Years ago, a highly regarded director and board chairman confided, “We have to be better about getting the poor and mediocre directors off the board.” The issue was the collegiality of the boardroom and the reluctance to confront a non-performing director.
Today, according to the latest PwC 2013 Annual Corporate Directors Survey conducted during the summer of 2013, directors have signaled increased concern about their peers in the boardroom. With 934 public company directors responding, 35 percent now say someone on their board should be replaced compared to 31 percent in 2012.
And why do fellow directors worry about their peers’ performance? Aging, lack of required expertise and lack of preparation for meetings are the three main reasons directors are not performing, according to the PwC survey.
Today, corporate governance continues to evolve at a rapid pace with directors taking on expanded roles and responsibilities. Expectations for board members have increased in response to regulation and greater shareholders demands.
It’s not the money (4 percent) or prestige (3 percent) that motivates directors to serve but rather intellectual stimulation (54 percent) and staying occupied and engaged (22 percent) that attracts directors to board service, according to the survey.
One of the unintended consequences of power moving from the CEO to the board is that directors themselves decide when they should step down. It’s still rare that shareholders succeed in removing directors. Retirement, reaching the age of 72 or 75, is the main reason for a director to leave a board.
One governance expert noted that some boards are reluctant to invite 40-year-olds to become directors because “they could be on the board for 30 years.” Why? If it turns out that the director is not effective, board leadership is uncomfortable addressing the issue, which also implicates the inadequacy of the board’s own self-evaluation.
Is entitlement part of board service? Do some retired-CEOs-turned-directors regard “intellectual stimulation” and “staying engaged” as their right to suitably interesting post-CEO careers regardless of the value they bring to the enterprise? The old saws of being a director as a “lifetime achievement award” or “a victory lap” may still be true.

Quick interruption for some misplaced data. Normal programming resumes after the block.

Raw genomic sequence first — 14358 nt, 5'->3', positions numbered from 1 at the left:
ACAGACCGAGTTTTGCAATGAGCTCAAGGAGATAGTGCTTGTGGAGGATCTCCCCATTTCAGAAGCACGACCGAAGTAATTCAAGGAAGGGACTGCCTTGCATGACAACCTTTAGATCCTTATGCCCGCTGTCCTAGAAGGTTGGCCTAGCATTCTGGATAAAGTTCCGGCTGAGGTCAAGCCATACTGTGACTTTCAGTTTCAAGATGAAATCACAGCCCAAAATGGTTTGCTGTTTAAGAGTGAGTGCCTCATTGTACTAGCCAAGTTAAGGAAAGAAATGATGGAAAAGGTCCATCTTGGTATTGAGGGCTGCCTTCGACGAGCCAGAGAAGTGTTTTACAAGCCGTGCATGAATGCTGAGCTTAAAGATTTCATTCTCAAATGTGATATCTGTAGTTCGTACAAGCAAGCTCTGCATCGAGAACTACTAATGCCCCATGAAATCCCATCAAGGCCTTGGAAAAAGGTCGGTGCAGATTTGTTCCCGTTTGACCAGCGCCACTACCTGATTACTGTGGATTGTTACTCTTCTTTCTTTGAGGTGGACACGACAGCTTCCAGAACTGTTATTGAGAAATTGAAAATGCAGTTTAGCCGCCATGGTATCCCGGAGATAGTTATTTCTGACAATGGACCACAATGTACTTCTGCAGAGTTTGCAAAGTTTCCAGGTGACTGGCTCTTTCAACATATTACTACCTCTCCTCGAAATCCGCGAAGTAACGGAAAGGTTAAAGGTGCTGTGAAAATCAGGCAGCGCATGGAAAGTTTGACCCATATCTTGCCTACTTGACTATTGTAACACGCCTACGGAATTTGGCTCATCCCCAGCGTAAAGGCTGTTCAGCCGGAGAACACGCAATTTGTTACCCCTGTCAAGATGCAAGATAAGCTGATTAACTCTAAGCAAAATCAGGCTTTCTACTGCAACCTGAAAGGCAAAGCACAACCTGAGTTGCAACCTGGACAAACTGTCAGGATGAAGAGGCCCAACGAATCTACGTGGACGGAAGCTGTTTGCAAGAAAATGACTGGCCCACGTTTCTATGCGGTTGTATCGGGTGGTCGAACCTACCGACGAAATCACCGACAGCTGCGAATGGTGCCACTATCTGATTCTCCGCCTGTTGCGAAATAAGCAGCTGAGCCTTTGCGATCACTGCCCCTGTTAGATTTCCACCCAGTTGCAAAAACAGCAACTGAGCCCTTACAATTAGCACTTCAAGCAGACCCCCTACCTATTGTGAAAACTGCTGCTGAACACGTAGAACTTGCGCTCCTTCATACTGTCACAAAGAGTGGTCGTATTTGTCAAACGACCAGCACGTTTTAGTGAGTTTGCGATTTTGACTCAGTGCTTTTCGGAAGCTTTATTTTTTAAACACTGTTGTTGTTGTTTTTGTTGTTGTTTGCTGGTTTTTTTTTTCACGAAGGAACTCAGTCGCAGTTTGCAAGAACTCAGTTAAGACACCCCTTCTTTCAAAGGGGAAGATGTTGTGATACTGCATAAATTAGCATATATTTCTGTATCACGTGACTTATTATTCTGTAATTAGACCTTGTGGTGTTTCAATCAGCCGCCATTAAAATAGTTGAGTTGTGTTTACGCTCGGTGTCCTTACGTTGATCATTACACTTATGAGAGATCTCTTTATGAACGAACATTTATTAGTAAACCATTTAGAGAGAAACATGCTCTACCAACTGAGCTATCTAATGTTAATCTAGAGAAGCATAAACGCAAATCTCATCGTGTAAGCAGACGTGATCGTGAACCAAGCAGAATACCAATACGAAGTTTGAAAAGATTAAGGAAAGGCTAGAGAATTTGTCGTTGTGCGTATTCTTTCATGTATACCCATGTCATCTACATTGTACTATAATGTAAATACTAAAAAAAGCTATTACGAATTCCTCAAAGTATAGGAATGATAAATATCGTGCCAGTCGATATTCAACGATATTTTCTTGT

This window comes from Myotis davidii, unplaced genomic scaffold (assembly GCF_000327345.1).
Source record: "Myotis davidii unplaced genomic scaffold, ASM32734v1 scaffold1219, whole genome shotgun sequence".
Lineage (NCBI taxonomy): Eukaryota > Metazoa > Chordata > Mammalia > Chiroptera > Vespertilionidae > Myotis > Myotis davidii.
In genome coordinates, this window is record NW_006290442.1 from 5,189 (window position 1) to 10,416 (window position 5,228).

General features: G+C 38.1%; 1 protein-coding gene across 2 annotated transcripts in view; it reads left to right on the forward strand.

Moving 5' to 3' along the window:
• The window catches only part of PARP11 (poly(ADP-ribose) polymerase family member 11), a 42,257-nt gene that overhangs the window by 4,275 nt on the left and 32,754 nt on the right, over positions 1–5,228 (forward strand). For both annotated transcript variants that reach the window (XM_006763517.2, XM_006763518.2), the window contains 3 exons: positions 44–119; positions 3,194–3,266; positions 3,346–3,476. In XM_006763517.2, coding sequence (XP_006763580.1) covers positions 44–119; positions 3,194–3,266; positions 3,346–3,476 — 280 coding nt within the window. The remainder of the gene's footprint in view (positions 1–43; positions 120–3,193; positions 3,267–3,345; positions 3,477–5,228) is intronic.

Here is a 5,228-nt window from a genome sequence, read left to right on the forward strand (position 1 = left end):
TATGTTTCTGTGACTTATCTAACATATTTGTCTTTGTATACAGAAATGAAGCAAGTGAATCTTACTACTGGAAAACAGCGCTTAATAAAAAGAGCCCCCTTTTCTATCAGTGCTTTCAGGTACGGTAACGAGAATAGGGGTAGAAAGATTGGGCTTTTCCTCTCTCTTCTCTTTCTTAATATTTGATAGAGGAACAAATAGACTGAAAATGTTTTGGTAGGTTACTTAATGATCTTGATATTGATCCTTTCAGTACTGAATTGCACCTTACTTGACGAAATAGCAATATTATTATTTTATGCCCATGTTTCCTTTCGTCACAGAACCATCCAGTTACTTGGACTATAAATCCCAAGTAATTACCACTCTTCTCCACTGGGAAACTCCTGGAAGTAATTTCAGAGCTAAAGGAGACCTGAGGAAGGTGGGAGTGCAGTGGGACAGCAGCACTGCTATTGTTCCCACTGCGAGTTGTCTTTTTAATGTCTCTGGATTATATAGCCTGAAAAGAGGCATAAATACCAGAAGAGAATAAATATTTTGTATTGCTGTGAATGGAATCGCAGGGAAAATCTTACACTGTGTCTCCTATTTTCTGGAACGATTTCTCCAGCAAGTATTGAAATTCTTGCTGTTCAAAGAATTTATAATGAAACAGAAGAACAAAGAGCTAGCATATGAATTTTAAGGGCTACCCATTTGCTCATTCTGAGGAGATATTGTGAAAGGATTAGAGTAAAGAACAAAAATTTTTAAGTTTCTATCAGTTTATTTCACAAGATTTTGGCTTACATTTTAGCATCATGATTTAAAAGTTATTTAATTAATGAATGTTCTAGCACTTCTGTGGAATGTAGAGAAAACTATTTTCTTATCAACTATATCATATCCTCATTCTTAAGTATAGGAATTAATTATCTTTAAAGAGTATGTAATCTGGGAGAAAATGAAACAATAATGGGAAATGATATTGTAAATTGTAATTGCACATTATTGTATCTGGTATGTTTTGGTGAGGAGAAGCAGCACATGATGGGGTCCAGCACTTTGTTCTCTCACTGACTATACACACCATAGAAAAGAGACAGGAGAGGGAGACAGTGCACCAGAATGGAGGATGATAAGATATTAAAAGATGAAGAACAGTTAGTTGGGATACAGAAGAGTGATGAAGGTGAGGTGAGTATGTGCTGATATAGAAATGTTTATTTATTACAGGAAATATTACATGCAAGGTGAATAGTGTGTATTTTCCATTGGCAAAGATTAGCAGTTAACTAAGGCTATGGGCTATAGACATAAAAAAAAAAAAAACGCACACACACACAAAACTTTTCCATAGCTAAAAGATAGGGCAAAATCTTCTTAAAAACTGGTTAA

Shareholders are noticing.
When JPMorgan was recently recognized for enlarging the powers of its lead director as a positive development for the firm’s corporate governance, one of the company’s large investors expressed concern for the age and long tenure of the individual in the post. Dieter Waizenegger, CtW Investment’s executive director, said he wants lead director Lee Raymond removed from that role because he has been a director for 26 years. “We need someone who can lead a new and refreshed board that departs from the problems of the past,” he told the Wall Street Journal.
Boards need to develop and execute a robust evaluation of its members and the effectiveness of the board as a workgroup. Directors need to get the right help to carry out the task. They need-someone who knows business and governance and is independent, not selling ancillary services to the company as a result of his or her advice. And, they also need to follow-through on their evaluations. If the director is too old, does not have the expertise required or is unprepared for meetings, the board should tell the director to step down.
Isn’t it better for directors to take the steps to ensure effectiveness themselves, rather than waiting for shareholders or regulators to assert greater authority in the boardroom?